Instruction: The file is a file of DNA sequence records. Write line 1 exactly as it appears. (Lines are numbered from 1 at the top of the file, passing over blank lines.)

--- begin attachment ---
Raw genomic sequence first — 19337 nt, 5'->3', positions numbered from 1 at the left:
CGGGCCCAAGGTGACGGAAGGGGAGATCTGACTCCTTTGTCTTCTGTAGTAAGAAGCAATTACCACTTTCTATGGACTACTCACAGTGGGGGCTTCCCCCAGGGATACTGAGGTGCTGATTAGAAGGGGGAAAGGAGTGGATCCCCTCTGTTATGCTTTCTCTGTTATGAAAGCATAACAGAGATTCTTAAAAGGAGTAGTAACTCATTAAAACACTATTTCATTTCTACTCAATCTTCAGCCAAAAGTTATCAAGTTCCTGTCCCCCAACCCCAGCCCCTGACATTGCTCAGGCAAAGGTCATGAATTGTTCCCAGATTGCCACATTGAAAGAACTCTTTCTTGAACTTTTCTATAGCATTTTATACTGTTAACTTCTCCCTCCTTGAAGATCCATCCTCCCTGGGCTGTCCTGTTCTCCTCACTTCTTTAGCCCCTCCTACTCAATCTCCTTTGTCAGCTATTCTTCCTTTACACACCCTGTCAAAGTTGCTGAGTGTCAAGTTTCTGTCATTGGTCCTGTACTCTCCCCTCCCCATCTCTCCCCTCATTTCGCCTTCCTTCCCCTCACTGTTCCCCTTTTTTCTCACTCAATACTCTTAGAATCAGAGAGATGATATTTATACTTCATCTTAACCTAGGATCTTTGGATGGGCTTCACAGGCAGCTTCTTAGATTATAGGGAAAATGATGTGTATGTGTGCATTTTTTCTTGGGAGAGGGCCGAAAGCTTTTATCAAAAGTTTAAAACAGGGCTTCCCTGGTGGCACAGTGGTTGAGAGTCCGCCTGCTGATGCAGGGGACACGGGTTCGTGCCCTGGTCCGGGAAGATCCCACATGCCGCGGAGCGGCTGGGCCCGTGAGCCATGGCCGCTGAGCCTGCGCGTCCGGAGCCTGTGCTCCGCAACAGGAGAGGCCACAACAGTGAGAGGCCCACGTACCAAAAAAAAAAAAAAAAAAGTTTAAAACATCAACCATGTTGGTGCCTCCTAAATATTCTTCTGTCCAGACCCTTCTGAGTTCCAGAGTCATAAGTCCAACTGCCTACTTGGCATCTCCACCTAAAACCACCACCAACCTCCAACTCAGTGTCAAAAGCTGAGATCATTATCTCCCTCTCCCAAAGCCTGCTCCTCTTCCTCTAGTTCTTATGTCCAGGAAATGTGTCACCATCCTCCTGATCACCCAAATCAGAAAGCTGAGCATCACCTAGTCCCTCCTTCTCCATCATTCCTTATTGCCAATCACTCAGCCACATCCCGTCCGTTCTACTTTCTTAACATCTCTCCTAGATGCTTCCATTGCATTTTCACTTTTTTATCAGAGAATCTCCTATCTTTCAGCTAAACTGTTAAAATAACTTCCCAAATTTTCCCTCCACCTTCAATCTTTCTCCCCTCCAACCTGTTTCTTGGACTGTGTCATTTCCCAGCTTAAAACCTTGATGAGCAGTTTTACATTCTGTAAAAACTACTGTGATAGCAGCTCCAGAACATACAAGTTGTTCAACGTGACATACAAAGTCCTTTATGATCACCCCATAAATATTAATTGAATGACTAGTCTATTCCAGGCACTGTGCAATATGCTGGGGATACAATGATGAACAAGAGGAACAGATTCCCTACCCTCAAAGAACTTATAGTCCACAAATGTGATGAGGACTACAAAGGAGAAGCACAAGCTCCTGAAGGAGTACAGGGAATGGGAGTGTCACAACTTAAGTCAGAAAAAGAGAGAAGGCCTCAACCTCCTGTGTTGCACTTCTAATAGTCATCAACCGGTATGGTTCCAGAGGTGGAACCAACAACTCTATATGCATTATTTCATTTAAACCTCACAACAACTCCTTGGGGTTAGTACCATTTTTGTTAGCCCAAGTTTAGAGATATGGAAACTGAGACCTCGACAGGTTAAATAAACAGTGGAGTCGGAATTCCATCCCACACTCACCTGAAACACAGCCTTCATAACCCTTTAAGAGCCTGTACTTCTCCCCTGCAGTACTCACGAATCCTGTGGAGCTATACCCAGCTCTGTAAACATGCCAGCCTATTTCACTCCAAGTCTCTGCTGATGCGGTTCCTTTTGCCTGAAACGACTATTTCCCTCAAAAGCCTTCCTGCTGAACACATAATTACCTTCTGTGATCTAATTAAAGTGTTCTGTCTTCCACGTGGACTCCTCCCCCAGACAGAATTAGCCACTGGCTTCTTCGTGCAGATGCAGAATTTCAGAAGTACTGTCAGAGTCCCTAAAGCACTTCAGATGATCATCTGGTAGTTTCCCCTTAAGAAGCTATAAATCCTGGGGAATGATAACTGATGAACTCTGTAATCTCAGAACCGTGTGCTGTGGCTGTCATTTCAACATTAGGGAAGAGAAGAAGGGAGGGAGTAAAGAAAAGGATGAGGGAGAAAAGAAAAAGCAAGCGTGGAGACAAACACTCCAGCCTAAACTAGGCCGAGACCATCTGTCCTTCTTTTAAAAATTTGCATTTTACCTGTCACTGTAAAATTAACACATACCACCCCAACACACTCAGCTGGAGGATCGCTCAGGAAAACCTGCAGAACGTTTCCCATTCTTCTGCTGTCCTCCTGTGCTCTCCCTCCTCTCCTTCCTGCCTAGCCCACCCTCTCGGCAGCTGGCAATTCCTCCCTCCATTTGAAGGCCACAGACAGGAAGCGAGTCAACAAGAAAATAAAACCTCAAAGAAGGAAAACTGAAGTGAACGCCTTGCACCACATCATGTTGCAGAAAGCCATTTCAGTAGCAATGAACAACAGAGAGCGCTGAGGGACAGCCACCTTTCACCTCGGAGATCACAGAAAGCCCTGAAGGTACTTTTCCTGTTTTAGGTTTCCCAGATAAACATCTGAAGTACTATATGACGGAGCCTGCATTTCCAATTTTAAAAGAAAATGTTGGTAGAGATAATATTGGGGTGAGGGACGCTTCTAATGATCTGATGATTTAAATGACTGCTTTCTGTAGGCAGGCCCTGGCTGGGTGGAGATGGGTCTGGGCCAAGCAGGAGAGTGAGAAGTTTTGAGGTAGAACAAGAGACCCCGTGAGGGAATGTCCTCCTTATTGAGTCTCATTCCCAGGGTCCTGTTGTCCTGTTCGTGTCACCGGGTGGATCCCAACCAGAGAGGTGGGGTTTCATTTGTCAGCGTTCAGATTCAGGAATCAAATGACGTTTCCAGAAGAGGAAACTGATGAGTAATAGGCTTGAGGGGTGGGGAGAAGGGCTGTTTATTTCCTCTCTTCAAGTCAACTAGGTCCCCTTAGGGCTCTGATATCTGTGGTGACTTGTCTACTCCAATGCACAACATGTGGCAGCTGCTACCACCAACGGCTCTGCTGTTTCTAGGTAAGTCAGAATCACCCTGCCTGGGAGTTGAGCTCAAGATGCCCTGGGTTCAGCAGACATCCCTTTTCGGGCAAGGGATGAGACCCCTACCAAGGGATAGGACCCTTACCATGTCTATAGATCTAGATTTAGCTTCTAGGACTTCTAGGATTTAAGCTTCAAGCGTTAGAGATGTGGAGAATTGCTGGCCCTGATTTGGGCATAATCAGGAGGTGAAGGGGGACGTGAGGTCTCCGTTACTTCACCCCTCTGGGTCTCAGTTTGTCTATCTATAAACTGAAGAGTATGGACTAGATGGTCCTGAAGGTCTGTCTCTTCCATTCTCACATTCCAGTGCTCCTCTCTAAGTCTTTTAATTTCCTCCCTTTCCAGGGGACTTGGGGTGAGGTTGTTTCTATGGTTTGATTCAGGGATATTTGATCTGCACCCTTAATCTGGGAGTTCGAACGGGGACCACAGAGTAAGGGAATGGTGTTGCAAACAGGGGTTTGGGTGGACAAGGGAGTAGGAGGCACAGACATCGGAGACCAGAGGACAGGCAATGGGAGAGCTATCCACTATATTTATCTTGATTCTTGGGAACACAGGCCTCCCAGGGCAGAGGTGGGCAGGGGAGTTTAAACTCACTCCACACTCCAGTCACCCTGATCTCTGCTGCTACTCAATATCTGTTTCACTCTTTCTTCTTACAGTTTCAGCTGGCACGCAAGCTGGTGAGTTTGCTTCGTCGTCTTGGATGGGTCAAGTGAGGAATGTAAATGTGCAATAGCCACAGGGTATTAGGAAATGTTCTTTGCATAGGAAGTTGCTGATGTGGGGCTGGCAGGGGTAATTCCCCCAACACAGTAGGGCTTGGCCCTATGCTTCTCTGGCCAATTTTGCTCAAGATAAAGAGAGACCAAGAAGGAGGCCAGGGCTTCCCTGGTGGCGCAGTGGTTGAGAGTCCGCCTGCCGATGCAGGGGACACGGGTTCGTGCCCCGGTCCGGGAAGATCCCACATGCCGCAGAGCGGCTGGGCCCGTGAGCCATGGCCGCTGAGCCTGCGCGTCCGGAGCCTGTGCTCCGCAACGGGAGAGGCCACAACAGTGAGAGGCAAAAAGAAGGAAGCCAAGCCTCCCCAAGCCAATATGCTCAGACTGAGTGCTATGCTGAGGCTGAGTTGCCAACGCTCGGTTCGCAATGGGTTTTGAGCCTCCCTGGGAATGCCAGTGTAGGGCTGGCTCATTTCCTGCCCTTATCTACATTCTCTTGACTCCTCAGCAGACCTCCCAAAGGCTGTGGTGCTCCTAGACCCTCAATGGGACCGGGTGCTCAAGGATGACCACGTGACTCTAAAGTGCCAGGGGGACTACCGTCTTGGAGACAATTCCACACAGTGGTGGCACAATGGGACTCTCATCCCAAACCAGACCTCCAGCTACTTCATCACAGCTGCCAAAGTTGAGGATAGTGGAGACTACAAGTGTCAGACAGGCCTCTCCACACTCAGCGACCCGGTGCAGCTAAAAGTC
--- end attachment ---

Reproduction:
Raw genomic sequence first — 19337 nt, 5'->3', positions numbered from 1 at the left: